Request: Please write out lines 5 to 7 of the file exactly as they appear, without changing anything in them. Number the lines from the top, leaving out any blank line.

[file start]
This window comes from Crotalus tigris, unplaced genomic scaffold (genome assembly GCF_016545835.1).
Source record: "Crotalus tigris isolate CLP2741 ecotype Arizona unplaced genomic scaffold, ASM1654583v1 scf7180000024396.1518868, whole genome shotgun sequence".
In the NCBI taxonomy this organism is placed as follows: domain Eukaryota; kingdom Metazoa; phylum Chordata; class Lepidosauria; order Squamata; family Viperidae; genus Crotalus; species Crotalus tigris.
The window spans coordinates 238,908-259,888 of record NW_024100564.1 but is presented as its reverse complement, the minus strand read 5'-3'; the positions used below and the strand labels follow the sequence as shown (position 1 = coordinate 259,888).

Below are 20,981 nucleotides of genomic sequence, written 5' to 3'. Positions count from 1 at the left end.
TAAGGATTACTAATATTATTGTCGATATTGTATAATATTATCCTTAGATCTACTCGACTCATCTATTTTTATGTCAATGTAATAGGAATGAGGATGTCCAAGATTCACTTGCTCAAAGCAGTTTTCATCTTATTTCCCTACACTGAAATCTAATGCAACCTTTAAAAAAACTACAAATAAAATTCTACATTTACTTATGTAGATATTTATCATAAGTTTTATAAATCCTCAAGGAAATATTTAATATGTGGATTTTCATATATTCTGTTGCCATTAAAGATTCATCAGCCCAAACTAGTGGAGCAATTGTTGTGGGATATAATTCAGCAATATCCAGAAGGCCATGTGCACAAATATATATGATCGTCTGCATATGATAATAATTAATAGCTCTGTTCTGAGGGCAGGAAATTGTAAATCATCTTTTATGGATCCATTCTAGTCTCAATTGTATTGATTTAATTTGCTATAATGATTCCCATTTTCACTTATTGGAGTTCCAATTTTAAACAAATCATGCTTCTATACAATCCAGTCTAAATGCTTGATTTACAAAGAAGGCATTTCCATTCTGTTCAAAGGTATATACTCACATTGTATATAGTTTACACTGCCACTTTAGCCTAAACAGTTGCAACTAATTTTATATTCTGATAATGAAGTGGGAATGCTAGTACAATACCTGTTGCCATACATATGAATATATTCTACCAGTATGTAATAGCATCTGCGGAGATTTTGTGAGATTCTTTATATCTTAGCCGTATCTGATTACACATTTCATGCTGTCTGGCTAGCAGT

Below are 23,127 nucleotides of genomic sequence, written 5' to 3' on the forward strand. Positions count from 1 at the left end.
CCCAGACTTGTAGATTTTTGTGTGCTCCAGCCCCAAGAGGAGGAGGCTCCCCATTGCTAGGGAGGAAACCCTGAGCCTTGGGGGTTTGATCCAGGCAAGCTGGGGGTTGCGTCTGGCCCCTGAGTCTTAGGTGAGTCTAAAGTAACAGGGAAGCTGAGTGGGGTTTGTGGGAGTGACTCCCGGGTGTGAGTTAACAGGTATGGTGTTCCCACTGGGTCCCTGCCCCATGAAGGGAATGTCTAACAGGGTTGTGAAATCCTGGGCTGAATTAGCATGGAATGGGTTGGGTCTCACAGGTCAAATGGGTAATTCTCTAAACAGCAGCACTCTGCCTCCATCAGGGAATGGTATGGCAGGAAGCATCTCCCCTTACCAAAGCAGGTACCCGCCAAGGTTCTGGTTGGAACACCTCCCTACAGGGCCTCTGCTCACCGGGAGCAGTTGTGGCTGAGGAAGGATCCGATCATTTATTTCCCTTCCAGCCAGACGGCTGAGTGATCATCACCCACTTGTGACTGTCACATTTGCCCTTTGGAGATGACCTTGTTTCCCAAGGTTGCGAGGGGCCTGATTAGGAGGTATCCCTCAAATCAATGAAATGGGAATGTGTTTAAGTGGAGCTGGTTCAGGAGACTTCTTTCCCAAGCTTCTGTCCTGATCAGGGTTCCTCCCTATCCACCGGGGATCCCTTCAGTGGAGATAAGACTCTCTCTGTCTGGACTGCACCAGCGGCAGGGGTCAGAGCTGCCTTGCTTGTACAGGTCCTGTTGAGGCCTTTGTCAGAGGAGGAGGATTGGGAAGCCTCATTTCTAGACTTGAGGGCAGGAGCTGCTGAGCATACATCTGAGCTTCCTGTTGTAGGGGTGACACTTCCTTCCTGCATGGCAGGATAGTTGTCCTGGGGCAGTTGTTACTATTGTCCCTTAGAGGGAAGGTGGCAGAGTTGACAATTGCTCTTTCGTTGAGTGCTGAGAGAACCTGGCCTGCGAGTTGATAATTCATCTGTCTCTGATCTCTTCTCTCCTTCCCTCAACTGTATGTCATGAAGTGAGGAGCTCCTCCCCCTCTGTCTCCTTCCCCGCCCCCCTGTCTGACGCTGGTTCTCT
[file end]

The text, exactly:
Below are 20,981 nucleotides of genomic sequence, written 5' to 3'. Positions count from 1 at the left end.
TAAGGATTACTAATATTATTGTCGATATTGTATAATATTATCCTTAGATCTACTCGACTCATCTATTTTTATGTCAATGTAATAGGAATGAGGATGTCCAAGATTCACTTGCTCAAAGCAGTTTTCATCTTATTTCCCTACACTGAAATCTAATGCAACCTTTAAAAAAACTACAAATAAAATTCTACATTTACTTATGTAGATATTTATCATAAGTTTTATAAATCCTCAAGGAAATATTTAATATGTGGATTTTCATATATTCTGTTGCCATTAAAGATTCATCAGCCCAAACTAGTGGAGCAATTGTTGTGGGATATAATTCAGCAATATCCAGAAGGCCATGTGCACAAATATATATGATCGTCTGCATATGATAATAATTAATAGCTCTGTTCTGAGGGCAGGAAATTGTAAATCATCTTTTATGGATCCATTCTAGTCTCAATTGTATTGATTTAATTTGCTATAATGATTCCCATTTTCACTTATTGGAGTTCCAATTTTAAACAAATCATGCTTCTATACAATCCAGTCTAAATGCTTGATTTACAAAGAAGGCATTTCCATTCTGTTCAAAGGTATATACTCACATTGTATATAGTTTACACTGCCACTTTAGCCTAAACAGTTGCAACTAATTTTATATTCTGATAATGAAGTGGGAATGCTAGTACAATACCTGTTGCCATACATATGAATATATTCTACCAGTATGTAATAGCATCTGCGGAGATTTTGTGAGATTCTTTATATCTTAGCCGTATCTGATTACACATTTCATGCTGTCTGGCTAGCAGT

Below are 23,127 nucleotides of genomic sequence, written 5' to 3' on the forward strand. Positions count from 1 at the left end.